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Featured flashback

"Past is prologue" here in our Featured Flashback section, and every week we feature a new selection from our archives that belongs in this very moment.  In honor of Valentine's Day, we feature Seth Brady Tucker's poem, "Spam," from Issue 12: Privacy and Secrets, published in 2015. 


by Seth Brady Tucker

from a Kazakh duke today, or a Chechen

noble, or could be even more rare,

like a Nigerian prince. Either way, a lone

missive riding copper wire and gamma


waves, invisible and fast as light, burning

through the Earth’s crust, through the bones

of dinosaurs, through all the dirty oil left under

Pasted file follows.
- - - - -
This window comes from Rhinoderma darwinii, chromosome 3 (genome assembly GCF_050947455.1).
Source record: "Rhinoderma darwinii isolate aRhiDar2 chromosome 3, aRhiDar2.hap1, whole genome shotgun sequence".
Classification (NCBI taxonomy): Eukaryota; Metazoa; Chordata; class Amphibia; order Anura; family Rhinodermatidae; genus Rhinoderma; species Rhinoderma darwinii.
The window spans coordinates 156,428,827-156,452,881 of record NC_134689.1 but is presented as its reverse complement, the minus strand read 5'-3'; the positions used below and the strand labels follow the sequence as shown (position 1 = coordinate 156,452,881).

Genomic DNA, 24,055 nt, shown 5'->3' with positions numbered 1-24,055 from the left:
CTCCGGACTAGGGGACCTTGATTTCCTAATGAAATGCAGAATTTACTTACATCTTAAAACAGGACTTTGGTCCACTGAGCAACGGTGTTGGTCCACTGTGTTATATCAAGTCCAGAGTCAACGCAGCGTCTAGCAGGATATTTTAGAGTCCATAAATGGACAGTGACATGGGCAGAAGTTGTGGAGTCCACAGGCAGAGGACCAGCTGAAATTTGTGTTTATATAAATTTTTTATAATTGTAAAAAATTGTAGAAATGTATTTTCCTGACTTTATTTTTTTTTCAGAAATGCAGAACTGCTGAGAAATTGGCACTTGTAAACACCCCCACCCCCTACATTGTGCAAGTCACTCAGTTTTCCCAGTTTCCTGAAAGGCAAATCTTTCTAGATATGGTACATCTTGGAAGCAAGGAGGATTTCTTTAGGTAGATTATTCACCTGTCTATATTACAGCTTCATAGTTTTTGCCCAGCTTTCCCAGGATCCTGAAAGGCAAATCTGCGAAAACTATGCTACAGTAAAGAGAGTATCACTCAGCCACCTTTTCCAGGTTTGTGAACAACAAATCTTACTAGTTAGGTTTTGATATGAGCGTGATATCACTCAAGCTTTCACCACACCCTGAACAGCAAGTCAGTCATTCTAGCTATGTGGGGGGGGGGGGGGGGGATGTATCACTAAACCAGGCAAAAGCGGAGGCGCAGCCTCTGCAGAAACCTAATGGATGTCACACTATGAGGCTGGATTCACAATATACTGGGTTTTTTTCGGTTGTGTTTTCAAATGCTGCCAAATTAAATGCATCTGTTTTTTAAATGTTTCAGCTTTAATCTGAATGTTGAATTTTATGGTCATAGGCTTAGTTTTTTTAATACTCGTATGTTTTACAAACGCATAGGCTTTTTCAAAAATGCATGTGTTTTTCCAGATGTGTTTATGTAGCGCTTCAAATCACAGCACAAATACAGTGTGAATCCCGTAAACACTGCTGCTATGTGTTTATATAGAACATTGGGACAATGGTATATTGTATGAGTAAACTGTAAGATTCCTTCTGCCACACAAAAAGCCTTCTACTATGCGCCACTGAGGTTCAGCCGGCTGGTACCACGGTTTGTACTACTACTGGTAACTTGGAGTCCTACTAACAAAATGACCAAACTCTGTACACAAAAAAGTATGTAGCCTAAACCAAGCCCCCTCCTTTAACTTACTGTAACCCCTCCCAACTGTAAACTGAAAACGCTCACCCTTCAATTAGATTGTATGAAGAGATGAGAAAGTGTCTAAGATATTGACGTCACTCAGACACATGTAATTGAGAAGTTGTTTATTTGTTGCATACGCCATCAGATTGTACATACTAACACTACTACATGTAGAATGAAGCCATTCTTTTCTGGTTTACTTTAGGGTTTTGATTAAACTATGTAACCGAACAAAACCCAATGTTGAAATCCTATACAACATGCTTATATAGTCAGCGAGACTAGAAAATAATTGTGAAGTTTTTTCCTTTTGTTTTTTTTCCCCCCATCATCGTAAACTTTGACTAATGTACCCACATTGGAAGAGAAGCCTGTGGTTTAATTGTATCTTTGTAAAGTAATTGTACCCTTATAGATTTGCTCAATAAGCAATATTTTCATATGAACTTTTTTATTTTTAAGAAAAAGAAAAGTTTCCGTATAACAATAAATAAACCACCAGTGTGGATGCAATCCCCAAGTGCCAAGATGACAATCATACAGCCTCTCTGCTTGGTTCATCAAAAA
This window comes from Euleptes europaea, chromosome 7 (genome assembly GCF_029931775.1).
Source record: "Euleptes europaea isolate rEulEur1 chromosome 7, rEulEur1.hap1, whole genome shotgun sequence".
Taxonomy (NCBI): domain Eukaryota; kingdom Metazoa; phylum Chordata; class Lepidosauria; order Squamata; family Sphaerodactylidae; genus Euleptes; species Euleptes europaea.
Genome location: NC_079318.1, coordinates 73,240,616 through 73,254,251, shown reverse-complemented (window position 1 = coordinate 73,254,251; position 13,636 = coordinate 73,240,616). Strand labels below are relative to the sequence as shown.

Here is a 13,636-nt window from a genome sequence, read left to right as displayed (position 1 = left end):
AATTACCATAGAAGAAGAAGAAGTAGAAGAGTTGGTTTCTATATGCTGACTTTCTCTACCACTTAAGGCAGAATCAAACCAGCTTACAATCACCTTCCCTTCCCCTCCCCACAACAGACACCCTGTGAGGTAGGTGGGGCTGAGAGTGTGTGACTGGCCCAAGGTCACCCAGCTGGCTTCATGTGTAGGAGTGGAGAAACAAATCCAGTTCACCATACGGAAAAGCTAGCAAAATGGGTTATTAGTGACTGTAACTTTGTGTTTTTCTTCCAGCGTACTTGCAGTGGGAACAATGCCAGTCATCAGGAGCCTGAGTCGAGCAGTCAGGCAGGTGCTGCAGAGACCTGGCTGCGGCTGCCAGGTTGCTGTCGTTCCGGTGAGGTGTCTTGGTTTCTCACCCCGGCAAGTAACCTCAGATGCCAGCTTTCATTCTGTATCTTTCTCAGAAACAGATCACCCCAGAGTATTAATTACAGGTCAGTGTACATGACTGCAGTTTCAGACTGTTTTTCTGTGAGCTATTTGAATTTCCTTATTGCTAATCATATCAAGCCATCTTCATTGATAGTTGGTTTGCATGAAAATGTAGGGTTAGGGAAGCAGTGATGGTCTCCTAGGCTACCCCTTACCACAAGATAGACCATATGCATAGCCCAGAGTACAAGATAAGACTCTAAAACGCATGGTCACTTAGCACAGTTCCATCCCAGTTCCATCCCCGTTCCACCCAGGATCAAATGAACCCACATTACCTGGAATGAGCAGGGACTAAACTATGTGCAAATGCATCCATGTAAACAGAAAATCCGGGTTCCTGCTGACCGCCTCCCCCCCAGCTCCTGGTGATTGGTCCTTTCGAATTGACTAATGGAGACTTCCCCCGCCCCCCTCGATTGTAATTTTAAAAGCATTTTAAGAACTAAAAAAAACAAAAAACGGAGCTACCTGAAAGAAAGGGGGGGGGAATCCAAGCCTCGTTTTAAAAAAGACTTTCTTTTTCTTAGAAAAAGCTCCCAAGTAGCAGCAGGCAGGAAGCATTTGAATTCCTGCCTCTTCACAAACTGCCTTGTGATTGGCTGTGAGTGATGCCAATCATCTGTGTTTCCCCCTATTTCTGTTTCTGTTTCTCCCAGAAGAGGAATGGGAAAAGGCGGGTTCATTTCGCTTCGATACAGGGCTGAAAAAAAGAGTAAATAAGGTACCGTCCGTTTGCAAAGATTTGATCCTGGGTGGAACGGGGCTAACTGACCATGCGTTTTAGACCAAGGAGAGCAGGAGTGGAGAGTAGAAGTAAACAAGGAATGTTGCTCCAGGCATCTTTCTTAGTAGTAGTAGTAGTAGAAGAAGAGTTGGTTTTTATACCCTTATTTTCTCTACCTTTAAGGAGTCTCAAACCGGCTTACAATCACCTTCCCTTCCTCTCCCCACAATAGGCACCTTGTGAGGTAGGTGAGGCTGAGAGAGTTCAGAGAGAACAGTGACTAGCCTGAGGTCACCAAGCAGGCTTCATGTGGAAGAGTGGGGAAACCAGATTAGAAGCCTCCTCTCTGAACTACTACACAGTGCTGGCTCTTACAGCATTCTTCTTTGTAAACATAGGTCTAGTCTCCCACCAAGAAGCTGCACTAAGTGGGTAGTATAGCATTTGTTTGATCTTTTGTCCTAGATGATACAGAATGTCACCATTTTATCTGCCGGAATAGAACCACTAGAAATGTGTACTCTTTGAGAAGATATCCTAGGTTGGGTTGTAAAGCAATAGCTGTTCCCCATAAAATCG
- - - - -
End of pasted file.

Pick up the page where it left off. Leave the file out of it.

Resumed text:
our feet. A simple and innocent quest for help


crackling its way past swampy cypress

groves, back up and around DC-10s

and little girls who kick their shoes off

so that they can kick the backs of seats


more silently, past little girls who simply

can’t get past the concept of speed and lift

and metal and landing ever again. They

all need things from me that I can never give;


hope fails, love fails, money fails, but they

write emails just to me: electrically charged

posts zapped through the atmosphere, through

the impossibility of wired light, right into my office,


where I should be writing, but instead click

mutely through dozens of their tragic stories

of betrayal and bum luck, border problems

and theft; and their promises of money, gold,


and riches are like little love letters of spam,

asking for so little—just a cashier’s check, phone

number, address, and SSN. I think they are just

like me, simply people in trouble, yearning


for a recipient to be lonely enough to reply.

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